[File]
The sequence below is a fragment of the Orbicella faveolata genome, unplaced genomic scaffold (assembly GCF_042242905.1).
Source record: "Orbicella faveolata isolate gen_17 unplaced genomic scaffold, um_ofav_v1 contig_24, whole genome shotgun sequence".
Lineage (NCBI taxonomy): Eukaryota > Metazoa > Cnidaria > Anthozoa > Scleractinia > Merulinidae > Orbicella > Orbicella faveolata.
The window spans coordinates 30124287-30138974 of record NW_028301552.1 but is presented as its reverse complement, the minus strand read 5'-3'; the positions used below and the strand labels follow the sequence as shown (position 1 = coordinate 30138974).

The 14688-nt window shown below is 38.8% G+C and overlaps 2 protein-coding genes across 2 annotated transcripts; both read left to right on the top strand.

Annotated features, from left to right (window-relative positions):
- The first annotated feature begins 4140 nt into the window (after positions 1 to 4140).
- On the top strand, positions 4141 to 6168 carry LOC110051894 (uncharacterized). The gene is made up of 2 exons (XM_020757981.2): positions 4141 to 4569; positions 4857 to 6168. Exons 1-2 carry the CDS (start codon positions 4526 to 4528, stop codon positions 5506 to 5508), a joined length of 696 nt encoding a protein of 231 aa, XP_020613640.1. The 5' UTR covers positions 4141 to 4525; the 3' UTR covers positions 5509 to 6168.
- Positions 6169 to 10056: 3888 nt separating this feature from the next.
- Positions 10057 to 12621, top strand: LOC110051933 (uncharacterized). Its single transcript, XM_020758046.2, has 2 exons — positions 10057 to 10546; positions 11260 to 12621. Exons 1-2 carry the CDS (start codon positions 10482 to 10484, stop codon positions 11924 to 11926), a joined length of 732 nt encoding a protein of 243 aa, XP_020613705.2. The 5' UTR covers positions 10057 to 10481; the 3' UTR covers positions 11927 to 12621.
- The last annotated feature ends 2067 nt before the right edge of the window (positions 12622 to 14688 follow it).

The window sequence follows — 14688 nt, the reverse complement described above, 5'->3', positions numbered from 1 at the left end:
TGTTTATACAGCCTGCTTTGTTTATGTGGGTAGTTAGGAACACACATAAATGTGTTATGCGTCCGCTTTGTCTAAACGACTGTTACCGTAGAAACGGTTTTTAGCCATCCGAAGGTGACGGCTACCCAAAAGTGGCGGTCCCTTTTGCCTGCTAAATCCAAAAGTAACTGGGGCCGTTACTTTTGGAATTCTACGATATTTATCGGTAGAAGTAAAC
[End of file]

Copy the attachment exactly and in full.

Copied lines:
The sequence below is a fragment of the Orbicella faveolata genome, unplaced genomic scaffold (assembly GCF_042242905.1).
Source record: "Orbicella faveolata isolate gen_17 unplaced genomic scaffold, um_ofav_v1 contig_24, whole genome shotgun sequence".
Lineage (NCBI taxonomy): Eukaryota > Metazoa > Cnidaria > Anthozoa > Scleractinia > Merulinidae > Orbicella > Orbicella faveolata.
The window spans coordinates 30124287-30138974 of record NW_028301552.1 but is presented as its reverse complement, the minus strand read 5'-3'; the positions used below and the strand labels follow the sequence as shown (position 1 = coordinate 30138974).

The 14688-nt window shown below is 38.8% G+C and overlaps 2 protein-coding genes across 2 annotated transcripts; both read left to right on the top strand.

Annotated features, from left to right (window-relative positions):
- The first annotated feature begins 4140 nt into the window (after positions 1 to 4140).
- On the top strand, positions 4141 to 6168 carry LOC110051894 (uncharacterized). The gene is made up of 2 exons (XM_020757981.2): positions 4141 to 4569; positions 4857 to 6168. Exons 1-2 carry the CDS (start codon positions 4526 to 4528, stop codon positions 5506 to 5508), a joined length of 696 nt encoding a protein of 231 aa, XP_020613640.1. The 5' UTR covers positions 4141 to 4525; the 3' UTR covers positions 5509 to 6168.
- Positions 6169 to 10056: 3888 nt separating this feature from the next.
- Positions 10057 to 12621, top strand: LOC110051933 (uncharacterized). Its single transcript, XM_020758046.2, has 2 exons — positions 10057 to 10546; positions 11260 to 12621. Exons 1-2 carry the CDS (start codon positions 10482 to 10484, stop codon positions 11924 to 11926), a joined length of 732 nt encoding a protein of 243 aa, XP_020613705.2. The 5' UTR covers positions 10057 to 10481; the 3' UTR covers positions 11927 to 12621.
- The last annotated feature ends 2067 nt before the right edge of the window (positions 12622 to 14688 follow it).

The window sequence follows — 14688 nt, the reverse complement described above, 5'->3', positions numbered from 1 at the left end:
TGTTTATACAGCCTGCTTTGTTTATGTGGGTAGTTAGGAACACACATAAATGTGTTATGCGTCCGCTTTGTCTAAACGACTGTTACCGTAGAAACGGTTTTTAGCCATCCGAAGGTGACGGCTACCCAAAAGTGGCGGTCCCTTTTGCCTGCTAAATCCAAAAGTAACTGGGGCCGTTACTTTTGGAATTCTACGATATTTATCGGTAGAAGTAAAC